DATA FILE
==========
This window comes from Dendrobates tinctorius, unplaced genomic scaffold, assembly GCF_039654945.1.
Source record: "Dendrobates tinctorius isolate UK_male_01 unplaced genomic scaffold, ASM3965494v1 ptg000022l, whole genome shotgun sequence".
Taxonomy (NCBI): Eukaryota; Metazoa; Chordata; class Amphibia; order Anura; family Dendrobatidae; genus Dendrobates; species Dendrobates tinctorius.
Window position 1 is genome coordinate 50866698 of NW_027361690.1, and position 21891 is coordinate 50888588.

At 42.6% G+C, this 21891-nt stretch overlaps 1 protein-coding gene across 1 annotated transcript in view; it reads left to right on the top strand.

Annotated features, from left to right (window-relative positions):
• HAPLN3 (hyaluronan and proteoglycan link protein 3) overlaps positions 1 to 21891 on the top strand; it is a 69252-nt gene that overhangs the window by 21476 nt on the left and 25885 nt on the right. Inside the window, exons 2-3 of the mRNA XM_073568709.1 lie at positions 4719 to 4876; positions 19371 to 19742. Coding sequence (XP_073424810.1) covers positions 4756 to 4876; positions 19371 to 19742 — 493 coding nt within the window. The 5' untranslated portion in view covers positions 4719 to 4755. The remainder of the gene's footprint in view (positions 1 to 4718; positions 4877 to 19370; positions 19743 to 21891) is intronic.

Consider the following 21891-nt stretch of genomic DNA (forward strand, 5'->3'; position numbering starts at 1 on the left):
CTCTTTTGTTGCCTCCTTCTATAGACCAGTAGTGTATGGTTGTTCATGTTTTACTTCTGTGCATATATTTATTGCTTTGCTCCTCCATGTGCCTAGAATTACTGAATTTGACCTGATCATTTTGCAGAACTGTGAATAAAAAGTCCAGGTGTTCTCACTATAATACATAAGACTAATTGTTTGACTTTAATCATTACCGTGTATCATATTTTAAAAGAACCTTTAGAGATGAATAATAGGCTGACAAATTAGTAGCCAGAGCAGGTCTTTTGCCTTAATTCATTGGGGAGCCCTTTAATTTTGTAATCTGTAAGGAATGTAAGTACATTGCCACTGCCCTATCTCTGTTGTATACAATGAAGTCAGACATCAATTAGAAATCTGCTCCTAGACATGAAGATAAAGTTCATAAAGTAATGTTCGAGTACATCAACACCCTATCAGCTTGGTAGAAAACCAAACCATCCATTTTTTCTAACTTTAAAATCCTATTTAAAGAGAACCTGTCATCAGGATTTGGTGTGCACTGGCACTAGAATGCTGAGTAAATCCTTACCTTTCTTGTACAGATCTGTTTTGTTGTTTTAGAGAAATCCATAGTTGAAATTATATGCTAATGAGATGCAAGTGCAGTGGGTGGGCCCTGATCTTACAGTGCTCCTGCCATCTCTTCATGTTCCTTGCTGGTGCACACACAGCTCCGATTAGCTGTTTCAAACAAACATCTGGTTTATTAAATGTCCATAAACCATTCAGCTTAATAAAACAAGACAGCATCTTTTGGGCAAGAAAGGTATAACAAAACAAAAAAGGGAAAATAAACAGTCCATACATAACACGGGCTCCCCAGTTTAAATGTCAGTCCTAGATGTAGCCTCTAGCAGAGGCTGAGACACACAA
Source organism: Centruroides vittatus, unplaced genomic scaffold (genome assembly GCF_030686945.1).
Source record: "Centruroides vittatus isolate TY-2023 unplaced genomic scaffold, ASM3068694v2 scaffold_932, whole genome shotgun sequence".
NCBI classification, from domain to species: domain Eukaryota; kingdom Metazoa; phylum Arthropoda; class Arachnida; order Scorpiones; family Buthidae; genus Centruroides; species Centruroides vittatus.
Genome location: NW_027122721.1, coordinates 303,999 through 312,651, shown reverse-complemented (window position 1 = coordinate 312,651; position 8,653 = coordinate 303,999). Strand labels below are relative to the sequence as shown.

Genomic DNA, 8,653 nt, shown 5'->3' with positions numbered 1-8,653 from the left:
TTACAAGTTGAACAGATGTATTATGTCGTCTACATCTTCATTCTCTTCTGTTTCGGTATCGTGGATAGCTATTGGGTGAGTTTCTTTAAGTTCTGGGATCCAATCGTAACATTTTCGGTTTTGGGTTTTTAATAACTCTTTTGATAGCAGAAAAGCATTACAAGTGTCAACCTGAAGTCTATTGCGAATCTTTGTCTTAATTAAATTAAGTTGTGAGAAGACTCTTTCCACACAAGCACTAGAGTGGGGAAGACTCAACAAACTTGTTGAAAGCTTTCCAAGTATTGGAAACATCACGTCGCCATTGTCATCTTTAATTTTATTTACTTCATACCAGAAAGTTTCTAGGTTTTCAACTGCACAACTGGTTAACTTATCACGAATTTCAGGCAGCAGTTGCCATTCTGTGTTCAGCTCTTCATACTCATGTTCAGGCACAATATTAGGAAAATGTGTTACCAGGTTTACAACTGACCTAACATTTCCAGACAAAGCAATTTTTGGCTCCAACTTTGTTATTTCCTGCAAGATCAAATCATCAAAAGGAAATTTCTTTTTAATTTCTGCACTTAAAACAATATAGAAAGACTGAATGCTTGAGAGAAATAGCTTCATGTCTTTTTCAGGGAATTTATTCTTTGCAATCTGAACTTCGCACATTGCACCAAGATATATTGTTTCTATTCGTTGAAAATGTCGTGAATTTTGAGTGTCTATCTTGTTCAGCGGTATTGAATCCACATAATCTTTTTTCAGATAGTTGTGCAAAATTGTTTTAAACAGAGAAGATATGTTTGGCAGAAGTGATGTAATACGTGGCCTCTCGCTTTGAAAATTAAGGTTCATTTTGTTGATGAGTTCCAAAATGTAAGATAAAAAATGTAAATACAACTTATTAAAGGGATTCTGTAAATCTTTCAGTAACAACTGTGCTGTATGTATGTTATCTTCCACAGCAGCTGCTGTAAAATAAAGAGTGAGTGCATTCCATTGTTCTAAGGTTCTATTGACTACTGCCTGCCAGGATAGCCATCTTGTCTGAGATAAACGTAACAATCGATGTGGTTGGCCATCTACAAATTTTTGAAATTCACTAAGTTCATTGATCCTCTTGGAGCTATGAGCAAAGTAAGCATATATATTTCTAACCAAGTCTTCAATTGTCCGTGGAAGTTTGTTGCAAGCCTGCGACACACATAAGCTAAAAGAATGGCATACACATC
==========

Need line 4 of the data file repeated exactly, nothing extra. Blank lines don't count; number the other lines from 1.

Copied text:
Window position 1 is genome coordinate 50866698 of NW_027361690.1, and position 21891 is coordinate 50888588.